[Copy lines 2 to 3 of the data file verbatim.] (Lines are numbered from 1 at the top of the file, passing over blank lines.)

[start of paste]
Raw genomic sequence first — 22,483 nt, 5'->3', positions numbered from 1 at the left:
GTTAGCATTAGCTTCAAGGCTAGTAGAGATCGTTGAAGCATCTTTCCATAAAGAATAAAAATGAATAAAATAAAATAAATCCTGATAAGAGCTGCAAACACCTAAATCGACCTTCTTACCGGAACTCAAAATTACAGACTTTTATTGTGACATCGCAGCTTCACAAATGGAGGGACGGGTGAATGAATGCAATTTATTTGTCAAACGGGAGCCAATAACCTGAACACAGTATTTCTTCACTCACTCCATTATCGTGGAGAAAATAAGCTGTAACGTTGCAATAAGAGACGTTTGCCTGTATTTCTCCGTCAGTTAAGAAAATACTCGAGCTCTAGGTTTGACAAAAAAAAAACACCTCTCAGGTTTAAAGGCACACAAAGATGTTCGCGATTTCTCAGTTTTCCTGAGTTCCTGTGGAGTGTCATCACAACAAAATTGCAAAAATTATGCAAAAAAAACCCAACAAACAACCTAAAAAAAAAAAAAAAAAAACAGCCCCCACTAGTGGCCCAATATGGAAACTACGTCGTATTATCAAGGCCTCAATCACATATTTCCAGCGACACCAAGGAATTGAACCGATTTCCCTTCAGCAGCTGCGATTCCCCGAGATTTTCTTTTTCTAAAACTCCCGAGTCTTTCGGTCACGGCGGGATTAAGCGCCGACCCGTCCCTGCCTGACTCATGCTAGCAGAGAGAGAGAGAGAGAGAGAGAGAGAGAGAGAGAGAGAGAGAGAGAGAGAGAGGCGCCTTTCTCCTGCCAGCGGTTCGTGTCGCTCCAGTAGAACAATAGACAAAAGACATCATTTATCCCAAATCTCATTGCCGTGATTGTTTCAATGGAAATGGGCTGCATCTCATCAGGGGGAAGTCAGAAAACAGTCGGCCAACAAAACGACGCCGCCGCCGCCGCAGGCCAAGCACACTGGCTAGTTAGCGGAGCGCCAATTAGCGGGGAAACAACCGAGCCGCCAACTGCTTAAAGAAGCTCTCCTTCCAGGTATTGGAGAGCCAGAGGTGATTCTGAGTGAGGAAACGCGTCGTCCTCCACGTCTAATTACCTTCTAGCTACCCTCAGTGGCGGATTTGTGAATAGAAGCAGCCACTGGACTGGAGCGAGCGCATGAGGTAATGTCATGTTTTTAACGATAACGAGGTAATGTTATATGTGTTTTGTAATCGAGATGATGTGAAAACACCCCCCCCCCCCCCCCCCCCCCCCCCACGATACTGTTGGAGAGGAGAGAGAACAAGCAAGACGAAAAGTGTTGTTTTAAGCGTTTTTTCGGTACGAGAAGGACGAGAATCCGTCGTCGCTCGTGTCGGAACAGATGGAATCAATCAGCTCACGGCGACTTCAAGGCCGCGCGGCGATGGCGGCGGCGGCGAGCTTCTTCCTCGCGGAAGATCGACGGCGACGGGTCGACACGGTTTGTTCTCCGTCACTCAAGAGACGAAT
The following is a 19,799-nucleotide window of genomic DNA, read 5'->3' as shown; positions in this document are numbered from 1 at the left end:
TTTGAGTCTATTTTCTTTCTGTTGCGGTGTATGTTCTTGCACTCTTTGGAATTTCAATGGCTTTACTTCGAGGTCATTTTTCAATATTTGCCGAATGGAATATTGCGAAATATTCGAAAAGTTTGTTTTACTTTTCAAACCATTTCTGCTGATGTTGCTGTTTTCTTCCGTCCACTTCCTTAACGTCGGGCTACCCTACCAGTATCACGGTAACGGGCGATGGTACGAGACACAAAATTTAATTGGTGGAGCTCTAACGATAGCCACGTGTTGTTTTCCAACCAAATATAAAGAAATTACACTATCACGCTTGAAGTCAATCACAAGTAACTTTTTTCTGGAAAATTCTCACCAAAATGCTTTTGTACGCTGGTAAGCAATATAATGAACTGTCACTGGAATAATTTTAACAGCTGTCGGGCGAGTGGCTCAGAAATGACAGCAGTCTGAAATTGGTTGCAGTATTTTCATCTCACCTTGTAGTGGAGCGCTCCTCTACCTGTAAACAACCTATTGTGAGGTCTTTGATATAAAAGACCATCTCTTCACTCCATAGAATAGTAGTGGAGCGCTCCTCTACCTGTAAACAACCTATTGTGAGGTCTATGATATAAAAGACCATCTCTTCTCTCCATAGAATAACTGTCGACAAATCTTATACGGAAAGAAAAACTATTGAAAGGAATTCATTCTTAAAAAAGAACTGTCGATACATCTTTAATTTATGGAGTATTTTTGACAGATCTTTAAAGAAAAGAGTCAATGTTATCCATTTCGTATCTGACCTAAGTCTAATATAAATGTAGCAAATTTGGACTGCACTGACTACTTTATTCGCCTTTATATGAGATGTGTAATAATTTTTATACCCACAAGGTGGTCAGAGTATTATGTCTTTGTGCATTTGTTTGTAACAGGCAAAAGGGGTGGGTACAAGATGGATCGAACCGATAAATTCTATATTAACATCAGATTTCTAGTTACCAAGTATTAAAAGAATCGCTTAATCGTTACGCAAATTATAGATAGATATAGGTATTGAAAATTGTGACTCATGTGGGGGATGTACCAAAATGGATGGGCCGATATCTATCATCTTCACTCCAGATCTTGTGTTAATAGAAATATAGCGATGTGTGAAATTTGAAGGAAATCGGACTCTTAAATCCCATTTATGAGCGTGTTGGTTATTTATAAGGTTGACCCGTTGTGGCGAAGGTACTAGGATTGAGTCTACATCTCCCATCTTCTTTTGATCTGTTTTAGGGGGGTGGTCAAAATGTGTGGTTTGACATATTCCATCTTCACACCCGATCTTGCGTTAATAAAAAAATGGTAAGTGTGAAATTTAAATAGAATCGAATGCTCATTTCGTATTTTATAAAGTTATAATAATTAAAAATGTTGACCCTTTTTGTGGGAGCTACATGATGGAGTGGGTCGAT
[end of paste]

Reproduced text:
GTTAGCATTAGCTTCAAGGCTAGTAGAGATCGTTGAAGCATCTTTCCATAAAGAATAAAAATGAATAAAATAAAATAAATCCTGATAAGAGCTGCAAACACCTAAATCGACCTTCTTACCGGAACTCAAAATTACAGACTTTTATTGTGACATCGCAGCTTCACAAATGGAGGGACGGGTGAATGAATGCAATTTATTTGTCAAACGGGAGCCAATAACCTGAACACAGTATTTCTTCACTCACTCCATTATCGTGGAGAAAATAAGCTGTAACGTTGCAATAAGAGACGTTTGCCTGTATTTCTCCGTCAGTTAAGAAAATACTCGAGCTCTAGGTTTGACAAAAAAAAAACACCTCTCAGGTTTAAAGGCACACAAAGATGTTCGCGATTTCTCAGTTTTCCTGAGTTCCTGTGGAGTGTCATCACAACAAAATTGCAAAAATTATGCAAAAAAAACCCAACAAACAACCTAAAAAAAAAAAAAAAAAAACAGCCCCCACTAGTGGCCCAATATGGAAACTACGTCGTATTATCAAGGCCTCAATCACATATTTCCAGCGACACCAAGGAATTGAACCGATTTCCCTTCAGCAGCTGCGATTCCCCGAGATTTTCTTTTTCTAAAACTCCCGAGTCTTTCGGTCACGGCGGGATTAAGCGCCGACCCGTCCCTGCCTGACTCATGCTAGCAGAGAGAGAGAGAGAGAGAGAGAGAGAGAGAGAGAGAGAGAGAGAGAGAGAGAGGCGCCTTTCTCCTGCCAGCGGTTCGTGTCGCTCCAGTAGAACAATAGACAAAAGACATCATTTATCCCAAATCTCATTGCCGTGATTGTTTCAATGGAAATGGGCTGCATCTCATCAGGGGGAAGTCAGAAAACAGTCGGCCAACAAAACGACGCCGCCGCCGCCGCAGGCCAAGCACACTGGCTAGTTAGCGGAGCGCCAATTAGCGGGGAAACAACCGAGCCGCCAACTGCTTAAAGAAGCTCTCCTTCCAGGTATTGGAGAGCCAGAGGTGATTCTGAGTGAGGAAACGCGTCGTCCTCCACGTCTAATTACCTTCTAGCTACCCTCAGTGGCGGATTTGTGAATAGAAGCAGCCACTGGACTGGAGCGAGCGCATGAGGTAATGTCATGTTTTTAACGATAACGAGGTAATGTTATATGTGTTTTGTAATCGAGATGATGTGAAAACACCCCCCCCCCCCCCCCCCCCCCCCCCACGATACTGTTGGAGAGGAGAGAGAACAAGCAAGACGAAAAGTGTTGTTTTAAGCGTTTTTTCGGTACGAGAAGGACGAGAATCCGTCGTCGCTCGTGTCGGAACAGATGGAATCAATCAGCTCACGGCGACTTCAAGGCCGCGCGGCGATGGCGGCGGCGGCGAGCTTCTTCCTCGCGGAAGATCGACGGCGACGGGTCGACACGGTTTGTTCTCCGTCACTCAAGAGACGAAT
The following is a 19,799-nucleotide window of genomic DNA, read 5'->3' as shown; positions in this document are numbered from 1 at the left end: